Editorial: Monday mix on retiring letter carrier; ‘unsung heroine’ and ‘missing’ congressman

  • Longtime letter carrier Rich Micelotta, who worked the same downtown Amherst route since 1990, has retired.  GAZETTE FILE PHOTO

Sunday, June 18, 2017

His title was letter carrier, but that doesn’t do justice to the way that Rich Micelotta delivered the mail with gusto in downtown Amherst for nearly 27 years.

He was quick with the quips as he made his rounds to some 600 customers in shops and homes north of the intersection where South and North Pleasant streets meet. “No one else wanted it,” Micelotta says of his route. “It’s a little bit long, but for me, this was perfect.” It ended earlier this year when a bad back forced him to retire at age 61.

Jay Carreiro, the general manager at Antonio’s Pizza on North Pleasant Street, says the place came alive when Micelotta made his daily delivery. “It was explosive when he came in,” Carreiro says.

Perhaps that’s why Antonio’s occasionally includes Rich’s Special on the menu — a slice topped with artichoke hearts, roasted red peppers, portabella mushrooms and pesto.

That’s not the only downtown Amherst menu item that pays homage to the mailman. Henion Bakery, also on North Pleasant Street, on Thursdays offers Richie’s Roll, an onion poppyseed pastry that’s a nod to Micelotta’s native Queens, New York. “He was like the unofficial mayor of this part of downtown,” says bakery owner David Henion.

Micelotta says he enjoys being part of a town with a diverse population that reminds him of New York. “So many different people from so many places.”

He started a 40-year federal government career by working for the Social Security Administration, before shifting to the Postal Service in Valley Stream, Long Island, from 1981 to 1986. He then moved to Amherst where he handled temporary routes until he got the downtown gig in June 1990. “I’ve been in heaven ever since,” Micelotta says.

The back problem interferes with golf, one of his passions, but does not keep him from his guitar, which he sometimes played on his off days to entertain residents at the apartments where he delivered the mail.

No doubt many people whose lives he touched will sing his praises during a gathering in his honor from 4 to 7 p.m. June 29 at Bertucci’s, 51 East Pleasant St.

* * *

It’s no surprise that when state Rep. Peter Kocot of Northampton told City Councilor Marianne LaBarge that he had a surprise for her, she hoped it meant a state grant to make safety improvements at the intersection of Florence and Ryan roads.

Instead it was word that she is one of 114 women honored this year as “Unsung Heroines” by the Massachusetts Commission on the Status of Women. She will receive the award during a ceremony June 21 at the Statehouse in Boston.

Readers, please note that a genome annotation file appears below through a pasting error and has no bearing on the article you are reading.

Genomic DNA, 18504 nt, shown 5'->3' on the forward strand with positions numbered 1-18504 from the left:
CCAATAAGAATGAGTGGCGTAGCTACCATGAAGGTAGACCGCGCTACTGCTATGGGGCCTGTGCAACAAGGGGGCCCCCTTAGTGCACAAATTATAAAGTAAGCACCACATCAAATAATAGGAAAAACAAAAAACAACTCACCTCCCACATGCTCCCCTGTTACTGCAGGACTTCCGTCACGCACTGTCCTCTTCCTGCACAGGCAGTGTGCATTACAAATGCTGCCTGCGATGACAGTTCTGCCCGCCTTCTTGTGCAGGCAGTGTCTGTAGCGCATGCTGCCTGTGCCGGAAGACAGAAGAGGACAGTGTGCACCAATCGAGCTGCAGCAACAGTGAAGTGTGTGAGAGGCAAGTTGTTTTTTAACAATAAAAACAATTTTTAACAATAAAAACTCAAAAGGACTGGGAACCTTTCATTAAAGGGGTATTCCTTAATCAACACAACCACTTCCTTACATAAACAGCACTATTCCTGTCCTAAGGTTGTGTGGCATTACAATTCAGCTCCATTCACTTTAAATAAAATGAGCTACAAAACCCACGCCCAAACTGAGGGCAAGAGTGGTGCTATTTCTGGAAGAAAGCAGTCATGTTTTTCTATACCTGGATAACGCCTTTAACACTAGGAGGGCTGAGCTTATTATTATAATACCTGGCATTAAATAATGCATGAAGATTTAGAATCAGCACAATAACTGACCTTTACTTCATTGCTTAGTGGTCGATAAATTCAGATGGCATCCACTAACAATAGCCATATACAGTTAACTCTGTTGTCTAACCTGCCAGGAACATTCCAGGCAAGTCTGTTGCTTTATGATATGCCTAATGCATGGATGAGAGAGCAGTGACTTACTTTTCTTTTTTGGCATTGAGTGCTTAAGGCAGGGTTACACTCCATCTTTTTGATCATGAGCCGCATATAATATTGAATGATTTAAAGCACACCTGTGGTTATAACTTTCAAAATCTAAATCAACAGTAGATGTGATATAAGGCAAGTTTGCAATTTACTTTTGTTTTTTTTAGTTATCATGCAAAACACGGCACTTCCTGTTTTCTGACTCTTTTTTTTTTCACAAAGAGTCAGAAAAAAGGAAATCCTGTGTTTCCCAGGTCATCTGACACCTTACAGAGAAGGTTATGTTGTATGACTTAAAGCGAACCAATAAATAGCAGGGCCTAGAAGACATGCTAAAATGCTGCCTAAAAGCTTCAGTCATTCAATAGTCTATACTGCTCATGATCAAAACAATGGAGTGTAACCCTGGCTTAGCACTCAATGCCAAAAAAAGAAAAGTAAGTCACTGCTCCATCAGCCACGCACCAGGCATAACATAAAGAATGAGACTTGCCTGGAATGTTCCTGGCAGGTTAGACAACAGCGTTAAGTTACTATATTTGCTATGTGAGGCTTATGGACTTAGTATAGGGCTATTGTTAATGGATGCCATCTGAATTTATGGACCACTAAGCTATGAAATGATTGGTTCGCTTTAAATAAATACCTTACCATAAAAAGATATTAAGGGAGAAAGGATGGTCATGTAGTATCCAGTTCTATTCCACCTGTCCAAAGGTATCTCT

In nominating LaBarge, Kocot described how her “attention to detail, tenacity and good heart” make her an effective public servant — whether it is seeking money for road improvements or arranging temporary shelter for a family whose house was damaged by a falling tree during a storm.

LaBarge expressed shock at the recognition: “I don’t know what I did to deserve this.” Simply put, she has been a model city councilor for her Ward 6 constituents for 20 years, and, we hope, many more.

* * *

Some residents of the Hampshire County Hilltowns are not happy with Congressman Richard Neal of Springfield, and they made that clear in a “missing” person advertisement published in the June 10-11 Weekend Gazette. “Has anyone seen this man?” reads the headline below a photo of a grinning Neal.

The words were stronger when organizers of the effort to get Neal to talk issues in the Hilltowns expressed their frustration with his absence. Dan Lederer, a spokesman for Indivisible Williamsburg, which paid for the ad, says of the congressman, “In Springfield, people love him because he shows up there. For him, we’re just flies on his lunch. We’re annoying but really of no consequence.”

There has been grumbling by some residents and officials in the Hilltowns for the past year about how infrequently they see Neal, especially in comparison with his 1st Congressional District predecessors John Olver of Amherst and the late Silvio Conte.

We understand that Neal represents 87 communities in the state’s most geographically vast congressional district, and that the majority of its voters live in his home territory of Hampden County. Still, to truly understand all his constituents’ concerns, Neal would be wise to take a few road trips each year to the Hilltowns of Hampshire and Franklin counties. The scenery is breathtaking, and the need to be heard just as strong.